The 80th trained for combat and served as part of the defense force for the northeastern United States from, 1942–1943. It's flying squadrons were the 88th, 89th, and 90th Pursuit (later Fighter) Squadrons. It first trained with the P-47 Thunderbolt and later in the Curtis P-40.
The 80th sailed for India, via Brazil, the Cape of Good Hope, and Ceylon, in May 1943, commencing combat operations in the China-Burma-India theater in September 1943. The group supported Allied ground forces during the battle for northern Burma and the push southward to Rangoon, bombing and strafing troop concentrations, supply dumps, lines of communication, artillery positions, and other objectives.
The 80th was assigned the defense of the Indian terminus of the Hump route, which it carried out by striking Japanese airfields and patrolling Allied air bases to safeguard them from attack. The 80th received a Distinguished Unit Citation for intercepting a formation of Japanese aircraft, preventing the destruction of a large oil refinery in Assam, India, on 27 March 1944. Though its primary mission in Burma was the protection of the "Hump" cargo route, the group also played an important role in reopening the Ledo/Burma Road. Using modified, so-called B-40 fighter bombers (the Curtiss P-40 fitted with a 1,000 pound bomb), the 80th FG attacked Japanese-held bridges, sometimes demolishing their target with a single bomb. By the end of the war, the group had destroyed more than 200 bridges and killed scores of bridge repair crews. Air-to-air and air-to-ground sweeps by the group's pilots claimed 80 enemy planes destroyed in the air or on the ground.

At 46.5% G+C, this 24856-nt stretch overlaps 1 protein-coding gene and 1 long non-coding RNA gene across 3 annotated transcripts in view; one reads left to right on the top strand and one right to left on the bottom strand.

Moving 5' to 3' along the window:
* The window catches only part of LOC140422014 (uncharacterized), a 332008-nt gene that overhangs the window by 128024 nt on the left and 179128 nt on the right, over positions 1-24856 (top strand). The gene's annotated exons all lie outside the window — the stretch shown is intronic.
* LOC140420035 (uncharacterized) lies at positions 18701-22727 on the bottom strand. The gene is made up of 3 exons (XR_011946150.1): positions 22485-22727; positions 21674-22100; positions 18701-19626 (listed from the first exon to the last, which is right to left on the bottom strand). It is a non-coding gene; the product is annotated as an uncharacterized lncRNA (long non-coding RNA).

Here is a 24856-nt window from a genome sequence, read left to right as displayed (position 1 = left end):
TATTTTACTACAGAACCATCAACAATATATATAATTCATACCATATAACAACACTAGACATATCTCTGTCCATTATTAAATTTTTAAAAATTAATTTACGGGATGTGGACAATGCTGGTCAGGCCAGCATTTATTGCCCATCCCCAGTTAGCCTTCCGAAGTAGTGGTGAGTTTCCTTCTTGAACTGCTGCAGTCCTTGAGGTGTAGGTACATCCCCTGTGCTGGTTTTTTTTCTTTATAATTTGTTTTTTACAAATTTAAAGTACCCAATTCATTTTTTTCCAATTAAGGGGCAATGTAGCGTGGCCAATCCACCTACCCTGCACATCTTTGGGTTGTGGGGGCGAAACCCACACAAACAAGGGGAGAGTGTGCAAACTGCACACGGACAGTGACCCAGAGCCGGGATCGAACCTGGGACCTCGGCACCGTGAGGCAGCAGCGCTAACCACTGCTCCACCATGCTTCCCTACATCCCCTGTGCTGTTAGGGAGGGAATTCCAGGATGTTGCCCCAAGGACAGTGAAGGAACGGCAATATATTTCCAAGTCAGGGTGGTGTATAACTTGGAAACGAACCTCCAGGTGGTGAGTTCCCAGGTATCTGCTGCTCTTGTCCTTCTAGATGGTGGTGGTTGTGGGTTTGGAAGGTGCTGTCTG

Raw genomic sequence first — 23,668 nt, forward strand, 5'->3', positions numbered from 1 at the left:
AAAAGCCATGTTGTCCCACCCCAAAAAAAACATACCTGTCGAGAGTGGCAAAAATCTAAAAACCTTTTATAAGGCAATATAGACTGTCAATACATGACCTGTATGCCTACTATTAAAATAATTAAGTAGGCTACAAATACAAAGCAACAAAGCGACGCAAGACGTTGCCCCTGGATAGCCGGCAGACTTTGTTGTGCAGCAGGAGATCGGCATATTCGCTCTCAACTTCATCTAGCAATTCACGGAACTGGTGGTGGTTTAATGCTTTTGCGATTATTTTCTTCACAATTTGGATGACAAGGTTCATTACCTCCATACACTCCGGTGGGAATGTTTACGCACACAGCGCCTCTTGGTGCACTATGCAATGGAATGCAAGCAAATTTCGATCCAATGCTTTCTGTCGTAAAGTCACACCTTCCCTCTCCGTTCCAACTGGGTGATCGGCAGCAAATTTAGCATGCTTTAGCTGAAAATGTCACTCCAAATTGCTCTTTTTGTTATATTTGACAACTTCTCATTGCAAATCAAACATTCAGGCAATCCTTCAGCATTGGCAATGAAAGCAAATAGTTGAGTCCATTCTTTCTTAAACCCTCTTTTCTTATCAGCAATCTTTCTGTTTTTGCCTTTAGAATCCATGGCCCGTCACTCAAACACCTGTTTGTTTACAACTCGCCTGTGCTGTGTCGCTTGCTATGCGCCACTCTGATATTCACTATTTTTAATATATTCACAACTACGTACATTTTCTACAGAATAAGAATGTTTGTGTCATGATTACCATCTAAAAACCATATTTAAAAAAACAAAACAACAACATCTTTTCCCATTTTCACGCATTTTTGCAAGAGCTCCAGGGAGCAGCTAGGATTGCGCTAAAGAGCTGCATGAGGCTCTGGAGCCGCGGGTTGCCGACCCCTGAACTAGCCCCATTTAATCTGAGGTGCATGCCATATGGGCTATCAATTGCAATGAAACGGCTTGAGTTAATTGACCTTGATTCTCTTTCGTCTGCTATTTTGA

The 80th Fighter Group was withdrawn from combat in May 1945.
USAF Training Wing
Although South Vietnamese Air Force pilot training ceased in September 1974, students from other nations continued to train under the security assistance program through April 1980. It also provided USAF rotary-wing pilots' conversion training to fixed-wing aircraft from June 1977 – November 1981. The wing has conducted pilot training and pilot instructor training under the Euro-NATO Joint Pilot Training Program, since October 1981, with participating nations contributing staff and financial support. In January 1994, the 80th began training Euro-NATO pilots in fighter fundamentals, using AT-38 aircraft.
- Approved 14 October 1942 for the 80th Fighter Group and 2 January 1973 for the 80th Flying Training Wing.
- Kane, Robert B. (March 29, 2010). "Factsheet 80 Flying Training Wing (AETC)". Air Force Historical Research Agency. Retrieved March 20, 2015.
- Playing Large Part In Burma Fighting Against Japs, The CBI Roundup, Vol. II, No. 32, 20 April 1944
- Maurer, Maurer, ed. (1983) . Air Force Combat Units of World War II (PDF) (reprint ed.). Washington, DC: Office of Air Force History. ISBN 0-912799-02-1. LCCN 61060979.
- Ravenstein, Charles A. (1984). Air Force Combat Wings, Lineage & Honors Histories 1947-1977 (PDF). Washington, DC: Office of Air Force History. ISBN 0-912799-12-9.